Governor Malloy Press Release Masthead
     November 19, 2013
    (HARTFORD, CT) - Governor Dannel P. Malloy today announced results of a nine-month study into the gender wage gap in Connecticut's workforce.  In January, the Governor directed the state Department of Labor, led by Commissioner Sharon Palmer, and the Department of Economic and Community Development, led by Commissioner Catherine Smith, to study and recommend ways to eliminate pay inequity.
    "In this day and age it's unacceptable for women, doing the same work, to earn less than men for no reason other than being a woman.  Earlier this year, I created a task force headed by the state's labor and economic development agencies to examine Connecticut's wage gap," said Governor Malloy.  "Commissioners Palmer and Smith and the other task force members, after a thorough process, have drawn up a list of achievable recommendations that I believe will help eliminate gender wage discrimination and bring full economic equality in the workplace."
    According to a study by the American Association of University Women, when comparing the median earnings of full-time, year-round workers, the gender pay gap is 23% nationally and 22% in Connecticut.
    The Governor's Gender Wage Gap Task Force studied factors that contribute to Connecticut's private sector gender wage gap, identified best practices to address the inequity, and recommended actions that can be taken by businesses to remedy the problem.
    "I am proud that Connecticut is making strides in our efforts to monitor the gender wage gap that not only hurts women and families, but is harmful to our state's economy," said Lt. Governor Nancy Wyman. "It is critical for the private sector to consider these recommendations so that women can begin to better support their families and retire with greater security."
    The recommendations of the task force are focused on the following themes: awareness, education, support for working women, monitoring, and promoting pay equity in the private sector.  Some of the recommendations include:
    • Increase awareness of the gender wage gap by holding a conference on pay equity, promoting trainings that combat gender bias and generating educational materials about existing equal pay laws that can be used in private companies;
    • Recognize the "best businesses for women" in Connecticut;
    • Coordinate with programs designed to encourage girls and minority groups to explore non-traditional occupations, particularly in STEM fields;
    • Encourage colleges and universities to teach students, especially young women, how to leverage their market value in the private sector by negotiating their salaries and starting positions;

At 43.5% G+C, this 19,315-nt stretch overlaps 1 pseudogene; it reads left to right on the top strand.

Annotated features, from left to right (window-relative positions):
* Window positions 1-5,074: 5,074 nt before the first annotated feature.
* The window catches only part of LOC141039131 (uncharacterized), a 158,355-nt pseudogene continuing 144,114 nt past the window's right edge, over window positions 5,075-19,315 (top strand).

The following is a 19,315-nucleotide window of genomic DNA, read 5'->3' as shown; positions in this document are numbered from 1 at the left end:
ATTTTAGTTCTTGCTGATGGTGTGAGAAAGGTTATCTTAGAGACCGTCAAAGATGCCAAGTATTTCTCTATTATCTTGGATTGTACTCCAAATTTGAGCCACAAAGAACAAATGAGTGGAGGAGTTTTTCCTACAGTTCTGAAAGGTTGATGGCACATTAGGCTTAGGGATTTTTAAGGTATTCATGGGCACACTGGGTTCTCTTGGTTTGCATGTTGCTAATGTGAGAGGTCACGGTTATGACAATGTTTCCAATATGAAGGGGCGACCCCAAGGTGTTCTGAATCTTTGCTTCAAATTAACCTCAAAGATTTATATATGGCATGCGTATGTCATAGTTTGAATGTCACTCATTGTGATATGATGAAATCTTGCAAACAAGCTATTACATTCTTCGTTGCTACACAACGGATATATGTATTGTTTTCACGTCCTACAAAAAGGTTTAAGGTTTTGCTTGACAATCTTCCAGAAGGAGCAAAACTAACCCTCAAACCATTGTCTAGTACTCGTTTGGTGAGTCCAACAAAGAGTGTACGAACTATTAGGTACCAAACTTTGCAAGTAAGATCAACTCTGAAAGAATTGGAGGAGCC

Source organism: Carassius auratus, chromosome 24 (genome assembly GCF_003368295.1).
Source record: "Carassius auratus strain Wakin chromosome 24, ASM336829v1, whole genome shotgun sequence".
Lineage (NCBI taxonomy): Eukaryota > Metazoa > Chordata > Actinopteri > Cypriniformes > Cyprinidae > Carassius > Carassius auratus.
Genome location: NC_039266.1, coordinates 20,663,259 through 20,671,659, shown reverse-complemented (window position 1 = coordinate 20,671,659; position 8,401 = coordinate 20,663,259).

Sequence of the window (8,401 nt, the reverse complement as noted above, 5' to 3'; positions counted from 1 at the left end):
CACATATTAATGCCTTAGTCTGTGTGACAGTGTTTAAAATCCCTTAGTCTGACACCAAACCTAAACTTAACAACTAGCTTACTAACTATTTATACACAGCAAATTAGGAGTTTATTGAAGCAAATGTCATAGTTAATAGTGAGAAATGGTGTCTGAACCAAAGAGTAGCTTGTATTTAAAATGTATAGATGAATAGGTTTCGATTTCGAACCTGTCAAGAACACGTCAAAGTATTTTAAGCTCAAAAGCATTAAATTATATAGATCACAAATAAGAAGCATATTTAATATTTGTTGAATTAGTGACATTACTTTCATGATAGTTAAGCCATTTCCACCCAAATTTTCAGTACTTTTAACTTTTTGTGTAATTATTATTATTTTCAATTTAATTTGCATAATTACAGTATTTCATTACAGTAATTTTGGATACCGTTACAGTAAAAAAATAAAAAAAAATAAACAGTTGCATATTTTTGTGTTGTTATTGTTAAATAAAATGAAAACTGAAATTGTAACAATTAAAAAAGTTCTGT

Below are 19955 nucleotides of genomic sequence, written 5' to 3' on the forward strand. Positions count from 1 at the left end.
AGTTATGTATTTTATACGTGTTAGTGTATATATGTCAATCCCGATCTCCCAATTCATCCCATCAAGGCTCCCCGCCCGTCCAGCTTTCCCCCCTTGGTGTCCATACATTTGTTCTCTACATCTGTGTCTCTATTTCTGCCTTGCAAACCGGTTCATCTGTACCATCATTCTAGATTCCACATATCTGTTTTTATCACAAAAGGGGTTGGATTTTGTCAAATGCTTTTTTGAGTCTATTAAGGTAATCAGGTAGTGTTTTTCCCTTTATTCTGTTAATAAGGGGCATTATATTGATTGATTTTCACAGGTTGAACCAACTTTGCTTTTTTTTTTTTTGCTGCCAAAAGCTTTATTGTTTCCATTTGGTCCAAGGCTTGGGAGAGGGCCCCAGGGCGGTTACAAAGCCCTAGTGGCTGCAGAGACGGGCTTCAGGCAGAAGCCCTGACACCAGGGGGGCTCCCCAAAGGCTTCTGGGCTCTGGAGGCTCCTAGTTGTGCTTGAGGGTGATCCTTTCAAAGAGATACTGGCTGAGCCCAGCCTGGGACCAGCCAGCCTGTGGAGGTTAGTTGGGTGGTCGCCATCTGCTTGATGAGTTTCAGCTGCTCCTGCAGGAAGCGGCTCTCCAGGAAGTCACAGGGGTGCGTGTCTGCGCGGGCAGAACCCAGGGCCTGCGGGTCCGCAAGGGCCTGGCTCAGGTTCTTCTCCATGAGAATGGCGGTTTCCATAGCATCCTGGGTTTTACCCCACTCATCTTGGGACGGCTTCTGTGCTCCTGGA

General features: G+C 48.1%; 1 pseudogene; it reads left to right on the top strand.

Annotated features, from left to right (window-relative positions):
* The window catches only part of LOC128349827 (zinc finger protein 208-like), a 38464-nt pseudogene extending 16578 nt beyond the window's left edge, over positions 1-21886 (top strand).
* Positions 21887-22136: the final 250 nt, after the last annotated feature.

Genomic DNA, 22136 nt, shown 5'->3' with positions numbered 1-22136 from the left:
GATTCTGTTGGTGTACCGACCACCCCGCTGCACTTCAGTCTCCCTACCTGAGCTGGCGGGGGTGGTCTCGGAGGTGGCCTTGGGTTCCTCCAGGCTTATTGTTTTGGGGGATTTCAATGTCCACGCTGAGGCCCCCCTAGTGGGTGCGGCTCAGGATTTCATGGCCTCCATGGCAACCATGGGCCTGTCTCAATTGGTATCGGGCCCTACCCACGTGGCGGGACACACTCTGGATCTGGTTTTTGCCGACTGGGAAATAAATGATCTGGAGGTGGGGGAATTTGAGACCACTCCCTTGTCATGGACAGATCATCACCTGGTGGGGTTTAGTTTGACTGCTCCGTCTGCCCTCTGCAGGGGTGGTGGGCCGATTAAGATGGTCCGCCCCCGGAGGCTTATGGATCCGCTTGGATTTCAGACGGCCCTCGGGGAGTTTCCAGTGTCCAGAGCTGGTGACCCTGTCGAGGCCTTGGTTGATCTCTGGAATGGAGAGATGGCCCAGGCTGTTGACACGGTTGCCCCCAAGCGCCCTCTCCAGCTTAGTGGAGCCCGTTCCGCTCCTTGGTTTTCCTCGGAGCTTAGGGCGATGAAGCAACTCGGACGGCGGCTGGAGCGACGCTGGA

• Encourage companies to self-audit, evaluate, and correct any gender pay gaps;
    • Encourage companies to limit the practice of pay secrecy by publishing salary ranges and to foster open discussion among employees regarding wages;
    • Identify and promote private-sector jobs that offer greater levels of long-term economic security for women; and
    • Develop a methodology for companies serving as state contractors of goods and services to report on gender pay equity.
    Because women play an increasingly important role in the financial security of families, wage disparity between genders is not just a "women's concern" but also a broader economic issue.  The task force reports that while more mothers than ever before are the sole or primary source of family income, women in Connecticut are more likely than men to fall below the federal poverty level and self-sufficiency standard.
    "Equal wages for women would be a huge economic stimulus and bring greater stability to thousands of households in Connecticut," said Commissioner Smith.  "Connecticut has made progress to improve pay equity in recent years, but more must be done before the gender wage gap is eliminated.  And that's where the task force's work comes in; we believe there are actions the state, our university systems, and the private sector can take to improve the wage gap."
    "We are hopeful that these recommendations will bring us several steps closer toward closing the gender pay gap that unfortunately still exists in this country," noted Commissioner Palmer. "With the current pay inequities, a woman is making thousands less each year - and this has a detrimental impact on the social and economic health of our families and the entire state. While we need to raise awareness, we also must take specific actions to positively impact today's working women as well as the workforce of the future."
    For Immediate Release: November 19, 2013
    Contact: Samaia Hernandez
    Office of Governor Dannel P. Malloy
    860-524-7314 (office)
    860-770-8298 (cell)
    Contact: Nancy Steffens
    Department of Labor
    860-263-6537 (office)